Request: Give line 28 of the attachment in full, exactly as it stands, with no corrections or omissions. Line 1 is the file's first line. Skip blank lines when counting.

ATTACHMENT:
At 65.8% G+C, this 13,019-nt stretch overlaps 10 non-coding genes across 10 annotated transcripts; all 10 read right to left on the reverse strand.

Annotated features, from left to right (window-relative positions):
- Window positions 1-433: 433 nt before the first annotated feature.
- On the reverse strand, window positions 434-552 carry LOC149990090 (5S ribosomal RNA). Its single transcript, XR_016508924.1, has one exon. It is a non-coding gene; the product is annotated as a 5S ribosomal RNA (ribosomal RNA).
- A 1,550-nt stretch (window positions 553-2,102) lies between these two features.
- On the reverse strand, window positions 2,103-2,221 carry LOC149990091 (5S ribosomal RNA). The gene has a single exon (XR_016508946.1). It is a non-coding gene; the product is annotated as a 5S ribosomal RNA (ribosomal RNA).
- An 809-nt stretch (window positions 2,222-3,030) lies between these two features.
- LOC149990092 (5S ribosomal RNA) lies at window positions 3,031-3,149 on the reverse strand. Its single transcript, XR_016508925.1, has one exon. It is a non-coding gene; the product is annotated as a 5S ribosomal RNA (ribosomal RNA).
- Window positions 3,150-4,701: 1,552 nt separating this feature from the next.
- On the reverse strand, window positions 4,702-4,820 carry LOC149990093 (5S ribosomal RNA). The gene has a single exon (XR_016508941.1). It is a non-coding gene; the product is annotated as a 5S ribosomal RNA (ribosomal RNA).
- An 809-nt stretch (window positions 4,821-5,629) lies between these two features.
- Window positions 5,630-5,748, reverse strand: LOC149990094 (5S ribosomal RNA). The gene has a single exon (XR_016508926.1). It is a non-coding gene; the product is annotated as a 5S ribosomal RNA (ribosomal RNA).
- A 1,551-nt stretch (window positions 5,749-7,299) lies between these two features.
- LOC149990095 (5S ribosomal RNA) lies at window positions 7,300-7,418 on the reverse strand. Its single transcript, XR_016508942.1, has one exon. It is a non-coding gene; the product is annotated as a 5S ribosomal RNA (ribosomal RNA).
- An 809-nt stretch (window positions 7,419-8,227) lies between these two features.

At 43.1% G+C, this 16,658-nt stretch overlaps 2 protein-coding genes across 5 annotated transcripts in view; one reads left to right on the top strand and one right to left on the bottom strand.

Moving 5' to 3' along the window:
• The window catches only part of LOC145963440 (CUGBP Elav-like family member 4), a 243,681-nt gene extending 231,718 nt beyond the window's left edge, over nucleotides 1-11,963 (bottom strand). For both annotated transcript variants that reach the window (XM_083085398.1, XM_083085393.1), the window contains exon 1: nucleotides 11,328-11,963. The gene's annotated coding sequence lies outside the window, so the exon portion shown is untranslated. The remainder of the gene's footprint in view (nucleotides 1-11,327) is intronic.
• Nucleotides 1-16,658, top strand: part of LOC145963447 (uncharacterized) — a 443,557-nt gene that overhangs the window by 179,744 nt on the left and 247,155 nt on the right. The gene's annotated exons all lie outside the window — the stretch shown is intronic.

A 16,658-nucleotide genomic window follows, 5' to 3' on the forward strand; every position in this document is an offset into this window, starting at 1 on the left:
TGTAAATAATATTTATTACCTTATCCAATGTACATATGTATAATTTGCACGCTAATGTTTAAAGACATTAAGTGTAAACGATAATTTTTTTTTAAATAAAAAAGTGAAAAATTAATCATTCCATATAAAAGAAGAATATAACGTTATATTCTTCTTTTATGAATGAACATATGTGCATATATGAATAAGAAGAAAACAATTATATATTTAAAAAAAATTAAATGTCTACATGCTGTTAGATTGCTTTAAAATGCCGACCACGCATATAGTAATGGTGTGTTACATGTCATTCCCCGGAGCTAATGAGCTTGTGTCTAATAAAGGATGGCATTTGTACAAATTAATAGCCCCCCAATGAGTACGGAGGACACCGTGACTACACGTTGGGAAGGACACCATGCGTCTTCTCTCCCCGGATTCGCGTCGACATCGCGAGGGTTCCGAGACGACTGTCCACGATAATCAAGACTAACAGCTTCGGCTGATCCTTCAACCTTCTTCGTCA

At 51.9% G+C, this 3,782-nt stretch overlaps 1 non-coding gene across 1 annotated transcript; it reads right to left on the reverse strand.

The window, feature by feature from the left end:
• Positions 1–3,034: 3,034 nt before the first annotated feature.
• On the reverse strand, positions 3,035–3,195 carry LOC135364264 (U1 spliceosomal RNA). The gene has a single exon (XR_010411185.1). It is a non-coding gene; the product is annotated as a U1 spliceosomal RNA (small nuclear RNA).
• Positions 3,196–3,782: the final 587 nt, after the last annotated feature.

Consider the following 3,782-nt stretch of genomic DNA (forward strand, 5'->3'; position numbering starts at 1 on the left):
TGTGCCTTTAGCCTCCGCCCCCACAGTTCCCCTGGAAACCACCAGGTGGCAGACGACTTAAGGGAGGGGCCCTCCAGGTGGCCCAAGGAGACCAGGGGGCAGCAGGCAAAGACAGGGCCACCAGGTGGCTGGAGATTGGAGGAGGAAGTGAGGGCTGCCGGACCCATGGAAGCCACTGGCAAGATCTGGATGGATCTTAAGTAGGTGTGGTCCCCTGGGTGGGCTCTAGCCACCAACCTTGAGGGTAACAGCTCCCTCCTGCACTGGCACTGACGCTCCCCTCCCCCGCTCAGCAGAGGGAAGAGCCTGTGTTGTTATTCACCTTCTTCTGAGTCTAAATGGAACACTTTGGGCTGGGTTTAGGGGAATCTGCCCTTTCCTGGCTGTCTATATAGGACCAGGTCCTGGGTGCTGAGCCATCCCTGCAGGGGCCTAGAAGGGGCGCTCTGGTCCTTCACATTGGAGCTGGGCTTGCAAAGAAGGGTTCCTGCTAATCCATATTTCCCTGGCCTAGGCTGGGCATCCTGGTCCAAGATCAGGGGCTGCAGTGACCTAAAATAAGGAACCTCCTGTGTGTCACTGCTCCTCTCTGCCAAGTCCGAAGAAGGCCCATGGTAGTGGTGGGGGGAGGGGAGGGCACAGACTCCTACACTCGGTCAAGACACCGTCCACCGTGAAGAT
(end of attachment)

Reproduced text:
TGTGCCTTTAGCCTCCGCCCCCACAGTTCCCCTGGAAACCACCAGGTGGCAGACGACTTAAGGGAGGGGCCCTCCAGGTGGCCCAAGGAGACCAGGGGGCAGCAGGCAAAGACAGGGCCACCAGGTGGCTGGAGATTGGAGGAGGAAGTGAGGGCTGCCGGACCCATGGAAGCCACTGGCAAGATCTGGATGGATCTTAAGTAGGTGTGGTCCCCTGGGTGGGCTCTAGCCACCAACCTTGAGGGTAACAGCTCCCTCCTGCACTGGCACTGACGCTCCCCTCCCCCGCTCAGCAGAGGGAAGAGCCTGTGTTGTTATTCACCTTCTTCTGAGTCTAAATGGAACACTTTGGGCTGGGTTTAGGGGAATCTGCCCTTTCCTGGCTGTCTATATAGGACCAGGTCCTGGGTGCTGAGCCATCCCTGCAGGGGCCTAGAAGGGGCGCTCTGGTCCTTCACATTGGAGCTGGGCTTGCAAAGAAGGGTTCCTGCTAATCCATATTTCCCTGGCCTAGGCTGGGCATCCTGGTCCAAGATCAGGGGCTGCAGTGACCTAAAATAAGGAACCTCCTGTGTGTCACTGCTCCTCTCTGCCAAGTCCGAAGAAGGCCCATGGTAGTGGTGGGGGGAGGGGAGGGCACAGACTCCTACACTCGGTCAAGACACCGTCCACCGTGAAGAT